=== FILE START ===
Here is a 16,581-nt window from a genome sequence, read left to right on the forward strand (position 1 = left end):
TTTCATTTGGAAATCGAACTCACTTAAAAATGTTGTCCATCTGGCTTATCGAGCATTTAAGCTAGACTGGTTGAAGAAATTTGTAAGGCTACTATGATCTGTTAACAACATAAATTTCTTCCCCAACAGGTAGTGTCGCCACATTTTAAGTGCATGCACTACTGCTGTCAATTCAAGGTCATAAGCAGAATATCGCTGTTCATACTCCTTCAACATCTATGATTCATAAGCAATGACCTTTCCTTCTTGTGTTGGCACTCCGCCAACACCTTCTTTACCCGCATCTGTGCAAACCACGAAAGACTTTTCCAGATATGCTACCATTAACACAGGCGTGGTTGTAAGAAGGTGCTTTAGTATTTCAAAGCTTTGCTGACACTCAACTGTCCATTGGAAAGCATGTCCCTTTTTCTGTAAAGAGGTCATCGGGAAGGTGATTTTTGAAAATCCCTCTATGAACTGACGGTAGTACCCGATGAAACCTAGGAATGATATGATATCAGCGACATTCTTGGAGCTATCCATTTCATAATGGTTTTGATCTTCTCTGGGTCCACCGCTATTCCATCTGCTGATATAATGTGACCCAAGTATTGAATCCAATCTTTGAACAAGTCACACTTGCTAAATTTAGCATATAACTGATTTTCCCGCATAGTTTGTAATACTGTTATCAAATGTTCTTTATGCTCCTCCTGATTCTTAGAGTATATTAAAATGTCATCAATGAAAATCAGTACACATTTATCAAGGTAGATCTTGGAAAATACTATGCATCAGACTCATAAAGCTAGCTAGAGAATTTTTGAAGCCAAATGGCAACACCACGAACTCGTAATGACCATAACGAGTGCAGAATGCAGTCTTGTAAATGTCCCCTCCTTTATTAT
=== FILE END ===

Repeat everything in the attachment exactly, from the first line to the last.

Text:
Here is a 16,581-nt window from a genome sequence, read left to right on the forward strand (position 1 = left end):
TTTCATTTGGAAATCGAACTCACTTAAAAATGTTGTCCATCTGGCTTATCGAGCATTTAAGCTAGACTGGTTGAAGAAATTTGTAAGGCTACTATGATCTGTTAACAACATAAATTTCTTCCCCAACAGGTAGTGTCGCCACATTTTAAGTGCATGCACTACTGCTGTCAATTCAAGGTCATAAGCAGAATATCGCTGTTCATACTCCTTCAACATCTATGATTCATAAGCAATGACCTTTCCTTCTTGTGTTGGCACTCCGCCAACACCTTCTTTACCCGCATCTGTGCAAACCACGAAAGACTTTTCCAGATATGCTACCATTAACACAGGCGTGGTTGTAAGAAGGTGCTTTAGTATTTCAAAGCTTTGCTGACACTCAACTGTCCATTGGAAAGCATGTCCCTTTTTCTGTAAAGAGGTCATCGGGAAGGTGATTTTTGAAAATCCCTCTATGAACTGACGGTAGTACCCGATGAAACCTAGGAATGATATGATATCAGCGACATTCTTGGAGCTATCCATTTCATAATGGTTTTGATCTTCTCTGGGTCCACCGCTATTCCATCTGCTGATATAATGTGACCCAAGTATTGAATCCAATCTTTGAACAAGTCACACTTGCTAAATTTAGCATATAACTGATTTTCCCGCATAGTTTGTAATACTGTTATCAAATGTTCTTTATGCTCCTCCTGATTCTTAGAGTATATTAAAATGTCATCAATGAAAATCAGTACACATTTATCAAGGTAGATCTTGGAAAATACTATGCATCAGACTCATAAAGCTAGCTAGAGAATTTTTGAAGCCAAATGGCAACACCACGAACTCGTAATGACCATAACGAGTGCAGAATGCAGTCTTGTAAATGTCCCCTCCTTTATTAT